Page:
The main features determined by the auditory cortex are:
Pitch is the dominant frequency that we sense in a sound.
Loudness is related to the intensity of the vibrations making up the sound.
Timbre is a multidimensional feature that includes spectrum (the mix of harmonics that make up the sound), and the temporal changes of amplitude and spectrum over the life of a sound. Timbre is broadly defined as the sum of features that differentiate different sounds played at the same pitch and volume.
The difference in the amount of a sound heard in one ear relative to the other gives us a sense of the location of the sound from left to right. Other factors related to the way that sound is modified as it enters the ear from behind, above, in front, and below add to our sense of the location of a sound.
How long a single sound continues in time.
Harmony is a sense of relative consonant or dissonant relationships between multiple simultaneous sounds. This character is related to the relative simplicity or complexity of the mathematical relationship between frequencies.
Melody has to do with the character of a sequence of pitches over time. The order of pitches in time and their relative harmonic relationships to each other define the character of the melody.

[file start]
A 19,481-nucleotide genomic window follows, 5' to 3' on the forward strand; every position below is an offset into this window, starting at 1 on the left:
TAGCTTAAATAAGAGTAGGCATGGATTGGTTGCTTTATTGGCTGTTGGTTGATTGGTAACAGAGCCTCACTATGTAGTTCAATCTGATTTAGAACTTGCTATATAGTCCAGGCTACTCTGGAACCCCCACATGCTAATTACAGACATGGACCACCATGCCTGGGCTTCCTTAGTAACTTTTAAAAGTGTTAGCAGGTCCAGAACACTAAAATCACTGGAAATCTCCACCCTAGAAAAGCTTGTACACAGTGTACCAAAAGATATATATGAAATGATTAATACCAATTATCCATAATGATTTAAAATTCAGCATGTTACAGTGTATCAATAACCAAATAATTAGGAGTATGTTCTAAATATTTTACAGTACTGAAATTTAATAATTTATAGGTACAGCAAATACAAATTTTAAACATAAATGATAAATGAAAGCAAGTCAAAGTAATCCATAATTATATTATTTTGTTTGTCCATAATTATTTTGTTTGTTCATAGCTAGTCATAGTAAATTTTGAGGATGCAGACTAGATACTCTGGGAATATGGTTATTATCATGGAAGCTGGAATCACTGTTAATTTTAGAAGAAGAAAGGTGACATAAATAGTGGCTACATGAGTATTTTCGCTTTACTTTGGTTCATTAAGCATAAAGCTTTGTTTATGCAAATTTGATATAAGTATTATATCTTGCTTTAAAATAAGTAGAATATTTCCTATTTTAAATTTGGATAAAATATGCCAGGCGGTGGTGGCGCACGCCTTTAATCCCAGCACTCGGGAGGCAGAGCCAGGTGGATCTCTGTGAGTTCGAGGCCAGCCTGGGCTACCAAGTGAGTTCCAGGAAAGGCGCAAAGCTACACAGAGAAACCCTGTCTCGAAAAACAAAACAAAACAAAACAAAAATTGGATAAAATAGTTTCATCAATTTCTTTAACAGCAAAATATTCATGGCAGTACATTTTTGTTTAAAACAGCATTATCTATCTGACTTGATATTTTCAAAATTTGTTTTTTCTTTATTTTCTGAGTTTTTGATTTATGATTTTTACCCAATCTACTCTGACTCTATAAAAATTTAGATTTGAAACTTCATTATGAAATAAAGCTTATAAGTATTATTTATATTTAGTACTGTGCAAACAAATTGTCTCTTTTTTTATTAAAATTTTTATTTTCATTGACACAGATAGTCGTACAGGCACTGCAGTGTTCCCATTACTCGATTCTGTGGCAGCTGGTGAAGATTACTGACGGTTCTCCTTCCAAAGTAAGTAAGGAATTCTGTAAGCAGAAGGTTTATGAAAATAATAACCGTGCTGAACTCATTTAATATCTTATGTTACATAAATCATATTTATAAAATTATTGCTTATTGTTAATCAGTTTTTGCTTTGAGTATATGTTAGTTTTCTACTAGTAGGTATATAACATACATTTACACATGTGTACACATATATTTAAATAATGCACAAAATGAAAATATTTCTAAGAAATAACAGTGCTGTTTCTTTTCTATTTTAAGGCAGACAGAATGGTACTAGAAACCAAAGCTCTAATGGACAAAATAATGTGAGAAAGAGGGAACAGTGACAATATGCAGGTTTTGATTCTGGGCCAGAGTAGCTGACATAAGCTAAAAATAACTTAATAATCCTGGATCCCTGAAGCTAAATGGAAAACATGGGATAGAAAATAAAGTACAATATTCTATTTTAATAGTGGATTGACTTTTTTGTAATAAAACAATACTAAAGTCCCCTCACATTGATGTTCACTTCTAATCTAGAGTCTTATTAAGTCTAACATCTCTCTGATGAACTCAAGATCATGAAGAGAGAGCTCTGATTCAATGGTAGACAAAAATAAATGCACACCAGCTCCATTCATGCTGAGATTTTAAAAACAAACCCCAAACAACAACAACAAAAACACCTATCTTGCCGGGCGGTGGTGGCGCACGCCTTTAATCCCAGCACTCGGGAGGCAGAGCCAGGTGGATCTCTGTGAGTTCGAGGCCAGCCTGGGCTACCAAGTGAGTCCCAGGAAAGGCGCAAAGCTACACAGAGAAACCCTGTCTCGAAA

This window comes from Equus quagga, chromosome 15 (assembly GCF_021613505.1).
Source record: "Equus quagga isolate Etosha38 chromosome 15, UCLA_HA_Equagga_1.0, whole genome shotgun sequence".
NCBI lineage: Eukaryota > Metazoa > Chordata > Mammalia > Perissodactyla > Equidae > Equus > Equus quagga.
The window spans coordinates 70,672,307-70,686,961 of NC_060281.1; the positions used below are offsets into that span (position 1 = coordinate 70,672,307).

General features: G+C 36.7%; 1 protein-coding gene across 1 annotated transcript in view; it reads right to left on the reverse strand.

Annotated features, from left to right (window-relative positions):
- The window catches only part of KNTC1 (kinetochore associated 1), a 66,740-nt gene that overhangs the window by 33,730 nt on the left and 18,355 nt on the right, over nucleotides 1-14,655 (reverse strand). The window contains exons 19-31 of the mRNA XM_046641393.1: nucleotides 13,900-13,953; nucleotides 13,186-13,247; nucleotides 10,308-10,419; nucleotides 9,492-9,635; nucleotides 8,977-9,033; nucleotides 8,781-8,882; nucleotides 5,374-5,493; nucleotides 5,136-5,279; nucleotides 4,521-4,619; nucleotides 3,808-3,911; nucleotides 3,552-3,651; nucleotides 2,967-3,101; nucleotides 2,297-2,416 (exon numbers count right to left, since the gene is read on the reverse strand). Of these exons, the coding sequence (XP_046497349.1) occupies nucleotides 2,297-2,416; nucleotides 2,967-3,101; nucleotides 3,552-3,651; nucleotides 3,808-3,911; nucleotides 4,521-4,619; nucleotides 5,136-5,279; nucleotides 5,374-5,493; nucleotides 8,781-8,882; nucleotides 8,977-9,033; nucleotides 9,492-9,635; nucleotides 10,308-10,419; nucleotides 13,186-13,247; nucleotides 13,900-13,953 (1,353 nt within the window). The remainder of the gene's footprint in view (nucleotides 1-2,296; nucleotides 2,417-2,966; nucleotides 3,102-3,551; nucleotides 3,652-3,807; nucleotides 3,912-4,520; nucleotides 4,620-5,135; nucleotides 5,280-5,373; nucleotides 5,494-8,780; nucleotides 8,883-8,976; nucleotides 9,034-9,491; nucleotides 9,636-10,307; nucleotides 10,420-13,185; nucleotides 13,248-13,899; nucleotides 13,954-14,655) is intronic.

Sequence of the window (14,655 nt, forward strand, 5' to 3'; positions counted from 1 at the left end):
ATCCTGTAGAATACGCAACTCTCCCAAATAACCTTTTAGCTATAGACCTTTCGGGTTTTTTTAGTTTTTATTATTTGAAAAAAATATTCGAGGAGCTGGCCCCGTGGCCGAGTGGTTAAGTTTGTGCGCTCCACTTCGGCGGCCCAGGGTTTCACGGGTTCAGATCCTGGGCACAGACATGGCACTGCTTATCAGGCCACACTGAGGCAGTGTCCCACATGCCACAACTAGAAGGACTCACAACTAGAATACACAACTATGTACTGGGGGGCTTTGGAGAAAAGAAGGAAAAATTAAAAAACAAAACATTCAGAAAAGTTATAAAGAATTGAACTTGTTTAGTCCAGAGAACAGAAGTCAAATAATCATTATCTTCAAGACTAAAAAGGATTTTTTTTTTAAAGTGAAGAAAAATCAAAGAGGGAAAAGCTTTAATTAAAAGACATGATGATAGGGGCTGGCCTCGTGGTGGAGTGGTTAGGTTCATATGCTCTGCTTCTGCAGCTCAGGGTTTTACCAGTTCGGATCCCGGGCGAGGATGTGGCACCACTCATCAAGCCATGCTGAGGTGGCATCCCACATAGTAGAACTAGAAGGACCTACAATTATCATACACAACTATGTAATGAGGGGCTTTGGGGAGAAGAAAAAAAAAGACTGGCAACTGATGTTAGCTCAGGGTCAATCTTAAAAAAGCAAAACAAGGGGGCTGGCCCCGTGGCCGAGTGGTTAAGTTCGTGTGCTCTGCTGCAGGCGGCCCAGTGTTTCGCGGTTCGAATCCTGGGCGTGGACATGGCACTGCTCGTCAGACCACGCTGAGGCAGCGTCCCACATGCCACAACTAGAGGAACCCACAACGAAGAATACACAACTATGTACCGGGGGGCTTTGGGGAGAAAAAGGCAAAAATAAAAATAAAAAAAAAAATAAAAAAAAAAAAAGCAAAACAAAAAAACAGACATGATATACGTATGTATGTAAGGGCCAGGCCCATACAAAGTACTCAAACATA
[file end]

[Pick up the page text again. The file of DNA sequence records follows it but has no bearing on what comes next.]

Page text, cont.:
Rhythm has to do with the pattern of individual sound events across time without reference to any pitch information
Tempo is our sense of an underlying base rhythm underneath the more complex features of rhythm.
Our sense of music, our understanding of speech and our ability to make sense out of environmental sound emerges from our ability to integrate these features into internal representations of phenomena.
Additional features like counterpoint, which has to do with harmonic interplay between independent melodic lines, are higher level relationships between sound groups, and would appear to be more cognitive that perceptual.